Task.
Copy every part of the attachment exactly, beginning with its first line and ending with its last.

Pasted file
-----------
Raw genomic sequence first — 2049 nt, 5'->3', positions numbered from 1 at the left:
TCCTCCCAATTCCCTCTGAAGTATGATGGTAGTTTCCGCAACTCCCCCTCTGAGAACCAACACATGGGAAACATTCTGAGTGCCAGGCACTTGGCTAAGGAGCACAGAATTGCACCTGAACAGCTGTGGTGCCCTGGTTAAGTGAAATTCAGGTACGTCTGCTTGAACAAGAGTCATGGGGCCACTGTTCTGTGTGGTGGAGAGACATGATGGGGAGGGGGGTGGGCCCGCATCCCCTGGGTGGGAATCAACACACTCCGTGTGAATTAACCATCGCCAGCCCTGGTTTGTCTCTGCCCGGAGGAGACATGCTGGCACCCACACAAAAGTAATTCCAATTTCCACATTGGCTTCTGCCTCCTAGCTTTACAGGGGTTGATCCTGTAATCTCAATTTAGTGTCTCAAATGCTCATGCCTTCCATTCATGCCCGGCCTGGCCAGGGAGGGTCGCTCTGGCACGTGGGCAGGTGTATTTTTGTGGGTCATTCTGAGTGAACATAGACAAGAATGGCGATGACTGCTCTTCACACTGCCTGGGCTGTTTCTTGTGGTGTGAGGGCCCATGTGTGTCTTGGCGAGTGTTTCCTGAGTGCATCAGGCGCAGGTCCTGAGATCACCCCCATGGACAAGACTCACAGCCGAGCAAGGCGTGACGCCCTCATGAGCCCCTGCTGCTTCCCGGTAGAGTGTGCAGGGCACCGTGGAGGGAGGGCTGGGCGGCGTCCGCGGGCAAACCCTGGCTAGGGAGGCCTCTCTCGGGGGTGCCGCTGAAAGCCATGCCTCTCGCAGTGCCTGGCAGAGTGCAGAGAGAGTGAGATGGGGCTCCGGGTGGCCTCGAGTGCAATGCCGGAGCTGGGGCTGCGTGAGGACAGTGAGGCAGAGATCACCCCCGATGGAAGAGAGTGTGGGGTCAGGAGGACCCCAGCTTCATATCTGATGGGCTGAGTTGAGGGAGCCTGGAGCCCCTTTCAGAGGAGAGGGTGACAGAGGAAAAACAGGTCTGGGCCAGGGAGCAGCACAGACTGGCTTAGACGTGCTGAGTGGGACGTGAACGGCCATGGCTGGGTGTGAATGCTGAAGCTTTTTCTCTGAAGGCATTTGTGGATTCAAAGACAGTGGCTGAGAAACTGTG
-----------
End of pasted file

Raw genomic sequence first — 2049 nt, 5'->3', positions numbered from 1 at the left:
TCCTCCCAATTCCCTCTGAAGTATGATGGTAGTTTCCGCAACTCCCCCTCTGAGAACCAACACATGGGAAACATTCTGAGTGCCAGGCACTTGGCTAAGGAGCACAGAATTGCACCTGAACAGCTGTGGTGCCCTGGTTAAGTGAAATTCAGGTACGTCTGCTTGAACAAGAGTCATGGGGCCACTGTTCTGTGTGGTGGAGAGACATGATGGGGAGGGGGGTGGGCCCGCATCCCCTGGGTGGGAATCAACACACTCCGTGTGAATTAACCATCGCCAGCCCTGGTTTGTCTCTGCCCGGAGGAGACATGCTGGCACCCACACAAAAGTAATTCCAATTTCCACATTGGCTTCTGCCTCCTAGCTTTACAGGGGTTGATCCTGTAATCTCAATTTAGTGTCTCAAATGCTCATGCCTTCCATTCATGCCCGGCCTGGCCAGGGAGGGTCGCTCTGGCACGTGGGCAGGTGTATTTTTGTGGGTCATTCTGAGTGAACATAGACAAGAATGGCGATGACTGCTCTTCACACTGCCTGGGCTGTTTCTTGTGGTGTGAGGGCCCATGTGTGTCTTGGCGAGTGTTTCCTGAGTGCATCAGGCGCAGGTCCTGAGATCACCCCCATGGACAAGACTCACAGCCGAGCAAGGCGTGACGCCCTCATGAGCCCCTGCTGCTTCCCGGTAGAGTGTGCAGGGCACCGTGGAGGGAGGGCTGGGCGGCGTCCGCGGGCAAACCCTGGCTAGGGAGGCCTCTCTCGGGGGTGCCGCTGAAAGCCATGCCTCTCGCAGTGCCTGGCAGAGTGCAGAGAGAGTGAGATGGGGCTCCGGGTGGCCTCGAGTGCAATGCCGGAGCTGGGGCTGCGTGAGGACAGTGAGGCAGAGATCACCCCCGATGGAAGAGAGTGTGGGGTCAGGAGGACCCCAGCTTCATATCTGATGGGCTGAGTTGAGGGAGCCTGGAGCCCCTTTCAGAGGAGAGGGTGACAGAGGAAAAACAGGTCTGGGCCAGGGAGCAGCACAGACTGGCTTAGACGTGCTGAGTGGGACGTGAACGGCCATGGCTGGGTGTGAATGCTGAAGCTTTTTCTCTGAAGGCATTTGTGGATTCAAAGACAGTGGCTGAGAAACTGTG